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More job cuts as Bristol Evening Post drops Saturday edition

Twenty out of 56 journalist jobs will be cut at the Bristol Evening Post next month, as Saturday edition is dropped

Bristol News & Media

Bristol News & Media: Home of the Bristol Evening Post and Western Daily Press

Twenty out of 56 journalist jobs will be cut at the Bristol Evening Post next month, after it emerged the publishers would drop the paper’s Saturday edition.

Staff at the Evening Post were also told this morning that the name would change to the Bristol Post next week, in recognition of the paper becoming a morning title in 2009.

Under the new proposals, an extended Friday edition with a weekend guide for Bristol will be launched and sister title the Western Daily Press will “offer readers an alternative on Saturday”.

Other changes include Northcliffe’s Venue magazine becoming a digital-only product, though listings and review content will be used in the Friday Post, the Bristol Observer and the local edition of Metro.

Folio magazine, currently jointly produced with Venue, will remain as a stand-alone monthly. The May edition of Venue/Folio will be the last in its current form and Dave Higgitt, Venue publishing director, will leave the business next month, said Northcliffe

The job cuts announced today include the news that all staff photographers will be given freelance contracts instead. A source at the paper told Bristol24-7  that it was a “terrible day for the snappers”.

It is unclear where the remaining changes in editorial will take place.

Bristol News and Media publisher Alan Renwick said: “We have undertaken an exhaustive review of our portfolio and the changing needs of readers and advertisers in our market.

“These planned changes give us a more focused and flexible set of publications which are much more closely aligned to our customers and give us a better platform for future growth.”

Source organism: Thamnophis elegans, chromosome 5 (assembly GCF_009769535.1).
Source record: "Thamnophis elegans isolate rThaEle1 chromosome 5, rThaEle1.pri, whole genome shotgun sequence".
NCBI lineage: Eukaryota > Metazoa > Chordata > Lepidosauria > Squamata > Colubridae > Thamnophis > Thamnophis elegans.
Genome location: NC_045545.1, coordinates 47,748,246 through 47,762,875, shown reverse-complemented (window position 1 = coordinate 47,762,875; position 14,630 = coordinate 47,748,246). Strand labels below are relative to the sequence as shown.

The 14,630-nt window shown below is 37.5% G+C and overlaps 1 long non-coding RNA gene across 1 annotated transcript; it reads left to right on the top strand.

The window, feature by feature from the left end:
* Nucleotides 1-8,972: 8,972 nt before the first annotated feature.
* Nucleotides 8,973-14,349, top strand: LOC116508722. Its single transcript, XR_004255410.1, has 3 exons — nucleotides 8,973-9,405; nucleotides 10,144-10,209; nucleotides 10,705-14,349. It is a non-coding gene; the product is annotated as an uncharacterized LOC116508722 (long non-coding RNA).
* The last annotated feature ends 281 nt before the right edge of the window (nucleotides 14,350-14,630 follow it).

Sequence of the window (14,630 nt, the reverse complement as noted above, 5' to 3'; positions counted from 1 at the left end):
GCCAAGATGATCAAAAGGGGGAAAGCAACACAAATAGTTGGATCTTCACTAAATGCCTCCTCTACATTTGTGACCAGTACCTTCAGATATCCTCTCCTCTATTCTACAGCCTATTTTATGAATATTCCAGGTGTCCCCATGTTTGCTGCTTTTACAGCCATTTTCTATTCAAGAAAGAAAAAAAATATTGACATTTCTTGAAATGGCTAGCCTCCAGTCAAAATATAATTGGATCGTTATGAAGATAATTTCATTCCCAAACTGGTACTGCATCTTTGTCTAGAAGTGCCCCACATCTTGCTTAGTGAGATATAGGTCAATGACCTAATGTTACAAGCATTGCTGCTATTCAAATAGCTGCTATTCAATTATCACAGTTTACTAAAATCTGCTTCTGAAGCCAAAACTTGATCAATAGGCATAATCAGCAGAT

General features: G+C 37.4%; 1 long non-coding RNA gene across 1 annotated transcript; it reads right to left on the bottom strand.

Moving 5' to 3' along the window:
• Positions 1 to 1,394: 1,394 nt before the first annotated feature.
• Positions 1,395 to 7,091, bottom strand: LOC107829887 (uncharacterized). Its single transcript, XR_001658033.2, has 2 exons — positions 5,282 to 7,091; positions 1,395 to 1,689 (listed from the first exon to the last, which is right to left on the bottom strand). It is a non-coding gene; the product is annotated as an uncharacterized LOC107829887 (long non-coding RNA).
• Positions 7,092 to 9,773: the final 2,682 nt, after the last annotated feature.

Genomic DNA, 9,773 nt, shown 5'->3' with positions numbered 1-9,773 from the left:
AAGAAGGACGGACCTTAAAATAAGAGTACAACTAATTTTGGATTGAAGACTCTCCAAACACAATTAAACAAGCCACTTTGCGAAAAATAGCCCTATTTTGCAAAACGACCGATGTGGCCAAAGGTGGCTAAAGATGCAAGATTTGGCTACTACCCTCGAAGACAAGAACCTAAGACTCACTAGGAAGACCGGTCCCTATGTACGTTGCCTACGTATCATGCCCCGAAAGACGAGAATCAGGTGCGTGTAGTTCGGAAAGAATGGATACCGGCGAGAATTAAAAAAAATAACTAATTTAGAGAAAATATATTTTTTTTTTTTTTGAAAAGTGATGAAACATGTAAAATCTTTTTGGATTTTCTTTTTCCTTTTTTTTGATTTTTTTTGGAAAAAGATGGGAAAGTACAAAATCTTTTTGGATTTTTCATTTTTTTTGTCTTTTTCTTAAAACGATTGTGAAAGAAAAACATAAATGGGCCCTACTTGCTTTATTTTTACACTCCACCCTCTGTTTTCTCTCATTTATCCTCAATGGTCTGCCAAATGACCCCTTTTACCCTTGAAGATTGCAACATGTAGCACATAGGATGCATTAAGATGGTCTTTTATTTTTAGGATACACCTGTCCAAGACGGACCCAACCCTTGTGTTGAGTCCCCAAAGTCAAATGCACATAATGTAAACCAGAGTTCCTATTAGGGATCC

The most recent readership figures for the Post, covering the last six months of December 2011, show circulation was down 9.2% to 36,262.

In 2009, more than 40 jobs were cut across the Post and Western Daily Press, while another 36 were lost at the start of 2006 following a partial merger of the two titles.

Paul Breeden, chair of the Bristol branch of the National Union of Journalists, told BBC Radio Bristol this morning that it was “awful news” for the people of Bristol.

“This wasn’t on the cards and it is a great shock. It’s bad news for all the journalists at the Post and for the people of Bristol who depend on the Post,” he said.

“The editor Mike Norton has said he would listen seriously to proposals made by the NUJ and we will be putting forward plans to try to save jobs.”

9 Responses to More job cuts as Bristol Evening Post drops Saturday edition
  1. Glass Eye
    April 14, 2012 | 6:35 pm

    What happened to the concept of running a company for the benefit of the shareholders? What benefit will there be once the business has stripped all its assets and is left with nothing to sell? This is a nonsensical decision.

  2. Joe Fox
    April 14, 2012 | 1:37 pm